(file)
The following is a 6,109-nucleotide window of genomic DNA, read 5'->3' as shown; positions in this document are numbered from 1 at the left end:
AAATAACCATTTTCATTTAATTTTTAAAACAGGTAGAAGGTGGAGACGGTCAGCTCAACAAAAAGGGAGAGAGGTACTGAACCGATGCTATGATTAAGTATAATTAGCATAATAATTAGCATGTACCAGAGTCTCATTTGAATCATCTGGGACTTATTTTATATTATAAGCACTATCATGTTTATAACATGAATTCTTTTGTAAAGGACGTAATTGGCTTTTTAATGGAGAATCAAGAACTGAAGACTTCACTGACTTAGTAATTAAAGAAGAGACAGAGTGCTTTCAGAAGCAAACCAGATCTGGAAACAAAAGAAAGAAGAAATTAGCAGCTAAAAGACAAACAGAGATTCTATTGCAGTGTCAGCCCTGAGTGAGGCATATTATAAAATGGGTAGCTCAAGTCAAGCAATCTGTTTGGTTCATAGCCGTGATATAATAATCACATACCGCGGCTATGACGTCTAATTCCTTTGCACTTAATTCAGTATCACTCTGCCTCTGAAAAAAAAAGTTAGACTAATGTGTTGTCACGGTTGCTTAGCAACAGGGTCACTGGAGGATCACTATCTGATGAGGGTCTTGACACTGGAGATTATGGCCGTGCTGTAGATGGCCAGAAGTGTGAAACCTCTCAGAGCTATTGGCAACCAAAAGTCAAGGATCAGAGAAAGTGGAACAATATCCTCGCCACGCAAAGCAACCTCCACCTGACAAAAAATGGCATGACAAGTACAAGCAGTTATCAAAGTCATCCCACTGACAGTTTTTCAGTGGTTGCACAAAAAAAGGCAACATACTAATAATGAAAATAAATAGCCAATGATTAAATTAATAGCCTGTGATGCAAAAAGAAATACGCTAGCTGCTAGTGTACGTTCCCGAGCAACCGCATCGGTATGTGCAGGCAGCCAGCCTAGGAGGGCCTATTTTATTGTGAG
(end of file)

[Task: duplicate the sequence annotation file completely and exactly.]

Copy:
The following is a 6,109-nucleotide window of genomic DNA, read 5'->3' as shown; positions in this document are numbered from 1 at the left end:
AAATAACCATTTTCATTTAATTTTTAAAACAGGTAGAAGGTGGAGACGGTCAGCTCAACAAAAAGGGAGAGAGGTACTGAACCGATGCTATGATTAAGTATAATTAGCATAATAATTAGCATGTACCAGAGTCTCATTTGAATCATCTGGGACTTATTTTATATTATAAGCACTATCATGTTTATAACATGAATTCTTTTGTAAAGGACGTAATTGGCTTTTTAATGGAGAATCAAGAACTGAAGACTTCACTGACTTAGTAATTAAAGAAGAGACAGAGTGCTTTCAGAAGCAAACCAGATCTGGAAACAAAAGAAAGAAGAAATTAGCAGCTAAAAGACAAACAGAGATTCTATTGCAGTGTCAGCCCTGAGTGAGGCATATTATAAAATGGGTAGCTCAAGTCAAGCAATCTGTTTGGTTCATAGCCGTGATATAATAATCACATACCGCGGCTATGACGTCTAATTCCTTTGCACTTAATTCAGTATCACTCTGCCTCTGAAAAAAAAAGTTAGACTAATGTGTTGTCACGGTTGCTTAGCAACAGGGTCACTGGAGGATCACTATCTGATGAGGGTCTTGACACTGGAGATTATGGCCGTGCTGTAGATGGCCAGAAGTGTGAAACCTCTCAGAGCTATTGGCAACCAAAAGTCAAGGATCAGAGAAAGTGGAACAATATCCTCGCCACGCAAAGCAACCTCCACCTGACAAAAAATGGCATGACAAGTACAAGCAGTTATCAAAGTCATCCCACTGACAGTTTTTCAGTGGTTGCACAAAAAAAGGCAACATACTAATAATGAAAATAAATAGCCAATGATTAAATTAATAGCCTGTGATGCAAAAAGAAATACGCTAGCTGCTAGTGTACGTTCCCGAGCAACCGCATCGGTATGTGCAGGCAGCCAGCCTAGGAGGGCCTATTTTATTGTGAG